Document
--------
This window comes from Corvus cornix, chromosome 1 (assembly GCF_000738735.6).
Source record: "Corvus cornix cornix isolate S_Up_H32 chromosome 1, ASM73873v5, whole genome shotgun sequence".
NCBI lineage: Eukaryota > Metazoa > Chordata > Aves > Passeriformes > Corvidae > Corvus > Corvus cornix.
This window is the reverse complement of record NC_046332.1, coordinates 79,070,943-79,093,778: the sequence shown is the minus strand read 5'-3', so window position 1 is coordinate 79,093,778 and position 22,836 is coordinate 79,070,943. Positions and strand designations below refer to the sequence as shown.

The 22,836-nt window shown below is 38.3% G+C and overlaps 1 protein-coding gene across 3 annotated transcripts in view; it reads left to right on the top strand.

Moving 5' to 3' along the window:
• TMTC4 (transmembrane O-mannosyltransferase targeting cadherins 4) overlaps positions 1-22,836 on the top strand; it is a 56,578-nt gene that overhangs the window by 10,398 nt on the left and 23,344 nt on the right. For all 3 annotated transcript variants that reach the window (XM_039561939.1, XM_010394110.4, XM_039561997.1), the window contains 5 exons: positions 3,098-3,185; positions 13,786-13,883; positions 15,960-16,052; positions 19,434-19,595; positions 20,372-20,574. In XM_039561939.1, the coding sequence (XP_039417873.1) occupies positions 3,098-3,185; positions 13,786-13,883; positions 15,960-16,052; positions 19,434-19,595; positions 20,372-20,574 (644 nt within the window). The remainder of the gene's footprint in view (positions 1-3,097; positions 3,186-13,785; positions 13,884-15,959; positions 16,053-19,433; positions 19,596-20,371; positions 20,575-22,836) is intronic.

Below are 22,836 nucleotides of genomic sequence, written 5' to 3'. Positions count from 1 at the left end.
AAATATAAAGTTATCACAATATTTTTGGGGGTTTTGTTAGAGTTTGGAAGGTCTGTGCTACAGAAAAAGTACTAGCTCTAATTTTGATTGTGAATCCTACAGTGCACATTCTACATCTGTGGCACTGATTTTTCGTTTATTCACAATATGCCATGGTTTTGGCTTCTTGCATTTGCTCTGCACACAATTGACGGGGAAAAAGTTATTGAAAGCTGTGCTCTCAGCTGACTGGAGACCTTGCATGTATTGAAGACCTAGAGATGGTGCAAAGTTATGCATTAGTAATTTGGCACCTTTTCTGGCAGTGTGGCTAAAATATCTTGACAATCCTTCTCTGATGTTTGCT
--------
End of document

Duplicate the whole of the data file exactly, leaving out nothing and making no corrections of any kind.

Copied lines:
This window comes from Corvus cornix, chromosome 1 (assembly GCF_000738735.6).
Source record: "Corvus cornix cornix isolate S_Up_H32 chromosome 1, ASM73873v5, whole genome shotgun sequence".
NCBI lineage: Eukaryota > Metazoa > Chordata > Aves > Passeriformes > Corvidae > Corvus > Corvus cornix.
This window is the reverse complement of record NC_046332.1, coordinates 79,070,943-79,093,778: the sequence shown is the minus strand read 5'-3', so window position 1 is coordinate 79,093,778 and position 22,836 is coordinate 79,070,943. Positions and strand designations below refer to the sequence as shown.

The 22,836-nt window shown below is 38.3% G+C and overlaps 1 protein-coding gene across 3 annotated transcripts in view; it reads left to right on the top strand.

Moving 5' to 3' along the window:
• TMTC4 (transmembrane O-mannosyltransferase targeting cadherins 4) overlaps positions 1-22,836 on the top strand; it is a 56,578-nt gene that overhangs the window by 10,398 nt on the left and 23,344 nt on the right. For all 3 annotated transcript variants that reach the window (XM_039561939.1, XM_010394110.4, XM_039561997.1), the window contains 5 exons: positions 3,098-3,185; positions 13,786-13,883; positions 15,960-16,052; positions 19,434-19,595; positions 20,372-20,574. In XM_039561939.1, the coding sequence (XP_039417873.1) occupies positions 3,098-3,185; positions 13,786-13,883; positions 15,960-16,052; positions 19,434-19,595; positions 20,372-20,574 (644 nt within the window). The remainder of the gene's footprint in view (positions 1-3,097; positions 3,186-13,785; positions 13,884-15,959; positions 16,053-19,433; positions 19,596-20,371; positions 20,575-22,836) is intronic.

Below are 22,836 nucleotides of genomic sequence, written 5' to 3'. Positions count from 1 at the left end.
AAATATAAAGTTATCACAATATTTTTGGGGGTTTTGTTAGAGTTTGGAAGGTCTGTGCTACAGAAAAAGTACTAGCTCTAATTTTGATTGTGAATCCTACAGTGCACATTCTACATCTGTGGCACTGATTTTTCGTTTATTCACAATATGCCATGGTTTTGGCTTCTTGCATTTGCTCTGCACACAATTGACGGGGAAAAAGTTATTGAAAGCTGTGCTCTCAGCTGACTGGAGACCTTGCATGTATTGAAGACCTAGAGATGGTGCAAAGTTATGCATTAGTAATTTGGCACCTTTTCTGGCAGTGTGGCTAAAATATCTTGACAATCCTTCTCTGATGTTTGCT